XO, Sononym, and Atlas all do some form of machine learning to automatically tag samples.
I’m currently testing https://www.sononym.net/ and it looks great
i agree and missed the same functionality…
reinstated it with TotalFinder
i just stumbled upon this great thread… very nice
I hope that this is the right place for place for my question…
How do you organise your samples on your PC/ Laptop
I have quite a few of samples, but somehow I feel my samples could be organised much better!
I use a folder for:
- field recordings. * commercial samples *my own samples
…any advise and idea is appreciated…
I’m looking for an app that would enable me to manage my samples and edit them. Sort of like a Lightroom for short sounds I’d like to be able to preview, tag, choose, edit, and export samples with different bit rates etc.
Any suggestions? I’m on a Mac. Thanks!
Do you know AUDIOFINDER (https://icedaudio.com/site)? That might be an app which ticks most of the boxes you are after, if not all.
There is also Resonic Player (https://resonic.at/), seems to have much less features than Audiofinder, but it’s free…
There was some chatter in the plugins worth buying thread about this the other day. You might check it out.
I use audio finder for that kind of task but the media player built into Reaper is also really really good.
This one always looked interesting to me
Been using XO this week and I just wanted to report that the interface is amazing and really well thought out/intuitive. It is very obviously geared towards one-shots/drums but it really makes browsing samples into an engaging and interesting experience. I like in particular the way it helps you consider samples as a set.
I was looking at it too but haven’t fiddled with the demo yet. Can it only use one-shot (I’m assuming small file size) samples or can you put anything in it?
Yeah, I can’t find a specific cut-off point mentioned in the docs but it seems to not recognize samples that are over a certain length. (by trial and error, I think the length is around 20 secs). Definitely a limitation but it makes sense in the context of all the editing/filtering UIs. I wish that there was more explicit info about what kinds of files are recognized/picked up/rejected when you scan a folder.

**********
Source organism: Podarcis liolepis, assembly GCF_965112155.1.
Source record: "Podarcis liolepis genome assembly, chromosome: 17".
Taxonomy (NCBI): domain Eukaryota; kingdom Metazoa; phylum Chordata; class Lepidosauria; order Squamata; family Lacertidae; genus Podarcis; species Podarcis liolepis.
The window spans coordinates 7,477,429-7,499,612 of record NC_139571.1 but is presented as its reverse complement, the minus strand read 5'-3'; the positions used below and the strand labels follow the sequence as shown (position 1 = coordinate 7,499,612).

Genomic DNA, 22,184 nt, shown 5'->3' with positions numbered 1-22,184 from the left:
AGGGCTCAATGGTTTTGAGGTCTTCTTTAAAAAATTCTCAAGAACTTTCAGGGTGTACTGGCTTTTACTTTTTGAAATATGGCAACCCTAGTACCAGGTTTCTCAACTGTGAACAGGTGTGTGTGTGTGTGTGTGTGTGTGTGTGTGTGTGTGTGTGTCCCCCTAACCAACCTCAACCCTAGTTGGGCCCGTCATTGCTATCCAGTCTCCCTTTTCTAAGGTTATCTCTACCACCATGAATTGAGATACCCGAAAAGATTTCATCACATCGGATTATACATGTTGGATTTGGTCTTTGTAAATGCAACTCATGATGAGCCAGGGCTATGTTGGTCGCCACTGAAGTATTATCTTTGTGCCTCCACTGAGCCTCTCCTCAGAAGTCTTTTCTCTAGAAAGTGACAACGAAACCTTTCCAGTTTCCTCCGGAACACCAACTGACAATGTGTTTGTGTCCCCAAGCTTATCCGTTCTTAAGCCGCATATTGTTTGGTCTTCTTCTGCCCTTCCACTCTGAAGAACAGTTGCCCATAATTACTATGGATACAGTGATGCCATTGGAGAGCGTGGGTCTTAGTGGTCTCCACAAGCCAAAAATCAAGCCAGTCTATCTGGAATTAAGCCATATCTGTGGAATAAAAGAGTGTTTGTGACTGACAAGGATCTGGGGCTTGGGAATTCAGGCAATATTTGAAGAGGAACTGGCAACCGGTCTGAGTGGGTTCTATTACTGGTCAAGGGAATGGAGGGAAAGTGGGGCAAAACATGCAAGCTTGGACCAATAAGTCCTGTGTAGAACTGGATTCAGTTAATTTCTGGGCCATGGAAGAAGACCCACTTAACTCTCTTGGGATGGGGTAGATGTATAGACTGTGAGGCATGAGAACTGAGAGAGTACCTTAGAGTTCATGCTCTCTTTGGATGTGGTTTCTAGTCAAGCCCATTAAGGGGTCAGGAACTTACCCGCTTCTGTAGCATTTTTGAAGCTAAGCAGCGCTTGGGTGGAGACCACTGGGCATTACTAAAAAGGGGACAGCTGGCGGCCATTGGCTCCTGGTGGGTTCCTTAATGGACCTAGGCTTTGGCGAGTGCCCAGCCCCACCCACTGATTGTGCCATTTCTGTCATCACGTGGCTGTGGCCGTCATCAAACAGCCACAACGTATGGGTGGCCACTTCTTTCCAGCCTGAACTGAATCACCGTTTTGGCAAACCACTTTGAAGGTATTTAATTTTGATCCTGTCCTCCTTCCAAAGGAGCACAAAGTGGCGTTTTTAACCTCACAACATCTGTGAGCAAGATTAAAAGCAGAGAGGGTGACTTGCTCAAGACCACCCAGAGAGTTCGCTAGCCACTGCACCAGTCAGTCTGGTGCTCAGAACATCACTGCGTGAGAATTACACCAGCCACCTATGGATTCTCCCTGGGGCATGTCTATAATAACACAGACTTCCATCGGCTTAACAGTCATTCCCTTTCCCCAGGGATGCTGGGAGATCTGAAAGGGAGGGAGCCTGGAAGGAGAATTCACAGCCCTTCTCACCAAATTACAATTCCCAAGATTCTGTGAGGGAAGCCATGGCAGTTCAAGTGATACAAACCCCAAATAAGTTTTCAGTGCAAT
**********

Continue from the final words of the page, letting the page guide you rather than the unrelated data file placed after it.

Interesting. They bill as it a sort of AI so I’m guessing they’re trying to get it to recognize certain things similar to drum hits. Fast attack & release, quick decay, nothing too long in sustain. I’d be curious to know how deep that goes though - like does it filter out certain high frequencies (less likely in drum hits) for instance?
I’m mostly curious as it could be a nice grab bag kinda deal for generating odd kits if done right (droppedglassbottle.wav as a “cymbal” for instance). Maybe I’ll pull the trigger and give it a shot (pardon the pun).
And then I come across this on another thread and for $30US I’m like, why not?
What are good options for batch converting sample files between different sample rates and bit depths on Mac? I have a Morphagene and Octatrack, which both prefer different sample formats, and I don’t have the patience to do this task in Ableton or Reaper.
I was looking into AudioFinder, which in addition to batch processing, would have the huge bonus of helping me organize the myriad of audio files on my hard drive. Anything else I should consider?
Sox is an easy and free solution from a Terminal.
There’s also Audio Hijack if you prefer using a graphical interface.
By the way, if a Shell script expert or Mac Automator ninja knows how to batch copy/convert hundreds of samples recursively using Sox while keeping the folder structure, I’d to be glad to know how. Thanks.
Here’s a tutorial for Sox:
I highly recommend Amadeus Pro by Hairersoft. It’s a very sleek tool for stereo audio editing and allows very customizable batch processing.
You can create batch templates and then drag and drop folders. With options to save as file types, append name variables, delete original or not, and even add processing such as fade ins or normalization.
Try it out. It was the first program I bought for my first Mac back in 2006! (There have been updates. Haha.)
Instead of a for loop like that article suggests, using
find with the
-execdir flag to execute the sox command for each file found might be a way of preserving the directory structure.
iZotope RX ‘batch process’ is truly my favorite for this but Audacity with macros is an awesome free option.